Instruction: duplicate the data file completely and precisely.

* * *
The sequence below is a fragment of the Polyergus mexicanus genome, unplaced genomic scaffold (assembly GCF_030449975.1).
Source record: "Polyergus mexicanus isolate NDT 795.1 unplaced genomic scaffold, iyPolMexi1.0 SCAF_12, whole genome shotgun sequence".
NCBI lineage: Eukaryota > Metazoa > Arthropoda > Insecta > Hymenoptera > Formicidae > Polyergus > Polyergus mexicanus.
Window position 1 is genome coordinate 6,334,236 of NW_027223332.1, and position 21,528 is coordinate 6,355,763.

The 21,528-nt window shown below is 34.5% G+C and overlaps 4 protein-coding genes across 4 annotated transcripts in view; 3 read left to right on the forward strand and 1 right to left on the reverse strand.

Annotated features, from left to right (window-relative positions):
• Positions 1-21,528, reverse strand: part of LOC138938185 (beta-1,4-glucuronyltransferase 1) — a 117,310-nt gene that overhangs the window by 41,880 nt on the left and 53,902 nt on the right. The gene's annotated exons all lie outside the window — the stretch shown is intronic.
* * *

The sequence below is a fragment of the Polyergus mexicanus genome, unplaced genomic scaffold (assembly GCF_030449975.1).
Source record: "Polyergus mexicanus isolate NDT 795.1 unplaced genomic scaffold, iyPolMexi1.0 SCAF_12, whole genome shotgun sequence".
NCBI lineage: Eukaryota > Metazoa > Arthropoda > Insecta > Hymenoptera > Formicidae > Polyergus > Polyergus mexicanus.
Window position 1 is genome coordinate 6,334,236 of NW_027223332.1, and position 21,528 is coordinate 6,355,763.

The 21,528-nt window shown below is 34.5% G+C and overlaps 4 protein-coding genes across 4 annotated transcripts in view; 3 read left to right on the forward strand and 1 right to left on the reverse strand.

Annotated features, from left to right (window-relative positions):
• Positions 1-21,528, reverse strand: part of LOC138938185 (beta-1,4-glucuronyltransferase 1) — a 117,310-nt gene that overhangs the window by 41,880 nt on the left and 53,902 nt on the right. The gene's annotated exons all lie outside the window — the stretch shown is intronic.